#DeleteUber, Super Bowl Ads, and the Limits of Woke Capitalism
In the past few weeks, corporations have learned quickly that cooperation with the Trump administration comes at a price. The combination of Uber ending surge pricing during the airport strikes combined with the CEO sitting on an economic advisory board for the Trump administration led to #DeleteUber catching like fire over twitter and over 200,000 people deleting their accounts. This also led to Lyft beating Uber in the app store for downloads for the first time ever, as Lyft donated one million dollars to the ACLU. Nordstroms and TJ Maxx are removing every trace they can of Ivanka Trump’s clothing line from their stores. A multitude of ads from Air BnB to Coca Cola to Budweiser all had their own varying messages that spoke to a more inclusive America that contrasted with Trump’s rhetoric. But these actions and ads have limits, and no matter how “woke” these corporations and CEOs sound, their actions will be at best insufficient to the political dilemmas of our time.
The Blindside of #DeleteUber
The #DeleteUber campaign was an incredible success in that it forced the Uber CEO off of Trump’s advisory board. When possible, companies should face repercussions for working with a clear white supremacist administration. The more the administration is isolated and made out to be illegitimate, the less power that it has and the more susceptible it is to public pressure. There are times, where economic boycotts are simply ineffective or not feasible. In a time of massive income and wealth inequality not everyone can join in on possible boycotts, needing to rely on the cheapest or most convenient options. On the other end, boycotting a good that few can afford to begin with like Tesla by Elon Musk (another member of Trump’s economic advisory board), will be limited.
The bigger flaw is that both Uber and Lyft were bad companies regardless of their actions, both are companies with awful labor practices. Despite the flexibility and technological progress brought about by both apps, the way they treat their drivers and desire to move towards completely driverless cars is an overall detriment to Americans. When these types of economic conditions become commonplace, it makes society vulnerable to the rise of far-right leaders like Trump in the first place. Uber also is no stranger to abhorrent partnerships, accepting a 3.2 billion dollar investment from Saudi Arabia, a country where women can’t drive, a third of its population are migrant workers under monstrous conditions, and those found to be gay or atheist can face a punishment as severe as death. Despite the takes of Silicon Valley tech lords, apps like Uber are not making Saudi Arabia anymore progressive.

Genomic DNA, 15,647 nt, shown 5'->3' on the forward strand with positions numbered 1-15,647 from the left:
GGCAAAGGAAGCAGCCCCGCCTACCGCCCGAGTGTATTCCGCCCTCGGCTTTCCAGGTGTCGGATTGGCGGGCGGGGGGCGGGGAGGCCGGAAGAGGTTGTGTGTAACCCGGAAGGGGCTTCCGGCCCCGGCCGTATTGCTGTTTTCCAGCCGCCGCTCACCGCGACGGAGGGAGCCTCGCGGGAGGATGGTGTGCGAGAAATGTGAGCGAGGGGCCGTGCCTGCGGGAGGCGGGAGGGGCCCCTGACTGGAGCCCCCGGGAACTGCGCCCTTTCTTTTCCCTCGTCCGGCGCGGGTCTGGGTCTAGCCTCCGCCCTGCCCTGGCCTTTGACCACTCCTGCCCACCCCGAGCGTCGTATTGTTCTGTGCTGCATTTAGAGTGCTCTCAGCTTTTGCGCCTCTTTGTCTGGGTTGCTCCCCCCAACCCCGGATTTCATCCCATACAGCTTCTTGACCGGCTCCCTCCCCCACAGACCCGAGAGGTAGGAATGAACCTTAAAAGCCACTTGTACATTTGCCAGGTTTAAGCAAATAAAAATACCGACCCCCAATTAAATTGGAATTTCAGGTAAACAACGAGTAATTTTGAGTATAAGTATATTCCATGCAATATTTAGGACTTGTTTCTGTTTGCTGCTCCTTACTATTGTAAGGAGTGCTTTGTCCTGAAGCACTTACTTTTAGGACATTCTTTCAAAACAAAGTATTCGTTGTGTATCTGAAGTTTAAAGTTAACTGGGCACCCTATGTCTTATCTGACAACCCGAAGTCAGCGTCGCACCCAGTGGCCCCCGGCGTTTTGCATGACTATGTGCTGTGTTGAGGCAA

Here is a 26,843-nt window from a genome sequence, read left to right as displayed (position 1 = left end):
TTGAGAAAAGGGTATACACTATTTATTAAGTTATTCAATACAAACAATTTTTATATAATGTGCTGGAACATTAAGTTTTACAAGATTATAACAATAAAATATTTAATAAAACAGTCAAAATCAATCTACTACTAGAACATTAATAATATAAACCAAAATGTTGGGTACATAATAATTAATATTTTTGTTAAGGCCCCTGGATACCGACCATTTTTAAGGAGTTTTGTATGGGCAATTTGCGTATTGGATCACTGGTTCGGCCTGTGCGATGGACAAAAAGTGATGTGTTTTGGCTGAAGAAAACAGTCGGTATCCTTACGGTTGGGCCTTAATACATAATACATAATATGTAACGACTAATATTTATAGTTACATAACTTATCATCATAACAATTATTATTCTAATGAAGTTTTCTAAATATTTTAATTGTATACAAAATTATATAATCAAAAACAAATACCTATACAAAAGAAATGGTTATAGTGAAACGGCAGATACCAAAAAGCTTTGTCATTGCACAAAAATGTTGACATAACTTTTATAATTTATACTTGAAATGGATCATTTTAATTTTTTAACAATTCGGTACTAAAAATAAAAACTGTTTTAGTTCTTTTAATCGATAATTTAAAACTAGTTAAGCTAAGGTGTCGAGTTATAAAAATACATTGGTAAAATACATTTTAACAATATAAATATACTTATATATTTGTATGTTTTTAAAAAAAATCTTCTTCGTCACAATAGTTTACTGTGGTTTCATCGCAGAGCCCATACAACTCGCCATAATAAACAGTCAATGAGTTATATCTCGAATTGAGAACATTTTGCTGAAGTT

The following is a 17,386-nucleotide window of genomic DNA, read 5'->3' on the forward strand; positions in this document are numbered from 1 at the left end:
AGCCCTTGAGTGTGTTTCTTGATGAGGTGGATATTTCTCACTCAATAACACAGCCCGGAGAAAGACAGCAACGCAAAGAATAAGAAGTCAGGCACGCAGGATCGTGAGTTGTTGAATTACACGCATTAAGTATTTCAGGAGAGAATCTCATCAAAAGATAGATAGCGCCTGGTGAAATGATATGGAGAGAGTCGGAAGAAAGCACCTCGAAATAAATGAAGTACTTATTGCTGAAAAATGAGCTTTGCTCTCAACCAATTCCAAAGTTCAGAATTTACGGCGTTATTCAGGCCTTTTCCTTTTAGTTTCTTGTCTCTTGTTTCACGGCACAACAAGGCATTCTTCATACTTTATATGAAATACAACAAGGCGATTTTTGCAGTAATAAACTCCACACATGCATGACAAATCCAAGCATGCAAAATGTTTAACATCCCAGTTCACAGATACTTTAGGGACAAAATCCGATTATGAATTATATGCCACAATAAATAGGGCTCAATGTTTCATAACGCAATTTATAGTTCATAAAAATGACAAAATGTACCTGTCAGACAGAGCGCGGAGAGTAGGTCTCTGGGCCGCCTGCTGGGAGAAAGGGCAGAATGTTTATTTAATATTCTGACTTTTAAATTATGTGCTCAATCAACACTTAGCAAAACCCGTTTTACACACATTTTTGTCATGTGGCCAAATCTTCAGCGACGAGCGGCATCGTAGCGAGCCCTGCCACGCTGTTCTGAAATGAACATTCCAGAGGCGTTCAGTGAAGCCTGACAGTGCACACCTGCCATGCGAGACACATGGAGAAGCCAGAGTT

That’s It? Some Ads?
Super Bowl ads have been political before at times, but this year was particularly focused around unity and immigration, a clear rebuke to Trump. The ads have to be taken into context with how people view Trump. To many, he’s seen as a threat to American democracy, a fascist, a white supremacist, and more. On the biggest stage, the strongest rebuke corporate America has is a couple of feel good ads? Not even every ad had the anti-Trump bend that we would have thought. 84 Lumber’s ad that showed a mother and her child making the difficult journey to the US country only to arrive at a wall with what one might call a “big, beautiful door” for them to walk through.
These are the limits of “woke” capitalism. Even in the most dire of political climates, there will never be a call to action or a true alternative to the potential horrors we might face. At the end of the day, what these ads are meant to do is to give a cathartic feeling so that consumers feel better buying their products. Capitalism does not inspire revolution or action, it suppresses it. No matter how much you want to try and turn buying Nordstrom’s products into a revolutionary act, it will never be one. At the end of the day, companies will do whatever they think is the best for their bottom line. Sometimes that lines up with our political positions, but rarely is it a genuine expression.
They Won’t Save You
Whether they serve on Trump’s board, voice support for him or not, these companies are never going to be able to form an effective resistance to Trump. They are doing what is in the best interest for their profit. Google and Facebook have collaborated with the surveillance state before and they will again, regardless of who helms it. Elon Musk will issue condemnations with no meat to them while working with an administration so that he can profit. This false notion of trying to make the administration better is a poor excuse for companies trying to curry favor and influence. Musk may disagree with an immigration policy that won’t affect him, but he’ll continue to work with the administration as they share the same anti-labor views.
Companies that choose to be “opposed” to Trump are doing nothing more than making people feel a bit better about buying their products. The greed of these companies has brought about the level of income inequality and economic hardship that made the country ripe for Trump’s nationalist rhetoric to begin with. What is required to overcome Trump and everything that brought him to power is a revolution, and capitalism will never be a part of that.